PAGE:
Review: Ryan Gosling's Blue Valentine is Honest & Heartbreaking
by Jeremy Kirk
December 29, 2010
This review originally ran on WeAreMovieGeeks.com during the 2010 Sundance Film Festival earlier this year. This is a re-posting in honor of its limited release today. If you haven't seen a trailer - watch here.
A five-year-old girl stands in the back yard of her family's country home yelling out her missing dog's name. A desolate road cuts through the wooded area up and over a hill. A child's bike rests on its side in the tall grass. These are the first images of loneliness and vacuity in Derek Cianfrance's Blue Valentine. A story of one couple's finding and losing of one another, the film is an honest look at the hardships that can attack a relationship and the strength we all have to build up in ourselves to keep moving forward.
Ryan Gosling and Michelle Williams play that couple, Dean and Cindy. There is an unspoken discomfort between them. When we first meet them, they are sleeping in opposite rooms. The acts of caring they reflect on one another is clearly for their daughter, Frankie's, benefit. Cianfrance builds the sense of their relationship, the feelings we have watching these two act as if everything is okay, before moving the clock back to show us the earlier days of their partnership. The film moves back and forth, utilizing not so subtle jumps to show us how they met, how they came to grow into this love, and how the family they now have came to be. This is mixed with scenes of Dean and Cindy's one, final night at a themed hotel, a last ditch effort to save what they once had and get back to the happiness they once felt.
It is these abrupt jolts in pace that really hurt the pacing of Blue Valentine. It wouldn't have worked any better had the film been told in straight narrative structure, nor would it have benefited from the (500) Days of Summer trade of shotgunning it all over the place. What doesn't work in Cianfrance's choices here is the length with which certain scenes play out and the shortness of others. The sense of reality and honest depiction are already there and the strength of the connection between Gosling and Williams is incredibly evident, so why the necessity to view a stretched out cunnilingis scene is questionable. Other stretched out scenes (one involving an abortion clinic, the other centering on Gosling playing the ukulele on a street corner) may elicit negative reactions, but those scenes worked for me. Their entirety plays a part, and, if whoever picks this film up for distribution does not use that ukulele scene as the central point of the film's trailer they will be missing out a very powerful moment in the building of a relationship.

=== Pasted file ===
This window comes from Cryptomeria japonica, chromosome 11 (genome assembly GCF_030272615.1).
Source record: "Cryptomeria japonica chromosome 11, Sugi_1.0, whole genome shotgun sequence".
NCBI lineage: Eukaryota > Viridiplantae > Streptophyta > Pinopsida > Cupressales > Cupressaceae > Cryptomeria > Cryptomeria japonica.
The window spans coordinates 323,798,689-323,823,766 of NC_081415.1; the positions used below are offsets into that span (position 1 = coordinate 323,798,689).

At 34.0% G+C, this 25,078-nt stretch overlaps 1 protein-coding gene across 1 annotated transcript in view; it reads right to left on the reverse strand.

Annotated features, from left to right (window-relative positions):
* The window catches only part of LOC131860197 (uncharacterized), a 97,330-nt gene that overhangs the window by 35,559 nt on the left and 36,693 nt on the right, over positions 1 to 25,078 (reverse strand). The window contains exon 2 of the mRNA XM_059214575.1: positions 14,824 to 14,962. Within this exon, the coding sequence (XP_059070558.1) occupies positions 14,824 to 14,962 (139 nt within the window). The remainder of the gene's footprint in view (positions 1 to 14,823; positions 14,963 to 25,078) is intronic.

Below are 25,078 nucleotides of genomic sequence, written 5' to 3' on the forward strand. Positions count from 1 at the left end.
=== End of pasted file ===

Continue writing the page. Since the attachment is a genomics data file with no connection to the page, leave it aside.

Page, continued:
That relationship, the connection between the characters, anyway, is solid given the chemistry and the remarkable portrayals by Gosling and Williams. They are not perfect characters, to say the very least. The meaning for their breakdown is never spelled out, and we are never allowed to know who is to blame or why. However, the give and take with their respective performances is astounding. Gosling in particular, who finds a way to make lugging furniture up a flight of stairs seem emphatically cool. The man has been a hard working actor for many years, and it has become increasingly evident recently that it is not a matter of if he will win an Oscar, but when. He may very well have found the role that will do it, as I cannot fathom witnessing a greater performance this year than Ryan Gosling in this film. He is simply phenomenal.
Mixed and noticeable pacing issues aside, Blue Valentine is a heartbreakingly honest depiction of what was, what is not, and what has the potential of being again. The writing is remarkable, and, setting the issues of structure aside for a moment, Cianfrance's direction within each scene is noteworthy, as well. Aided by two performances, one very good, the other show-stopping, the film serves as a guileless look at love both lost and found. Sometimes, people fall in love. Other times they fall out of that same love. It doesn't matter who is to blame, and the act of moving forward apart seems more ideal than moving backwards together. Cianfrance understands this, and, with Blue Valentine, he offers a fine depiction of one couple's stumble upon this very fact.
Jeremy's Rating: 8 out of 10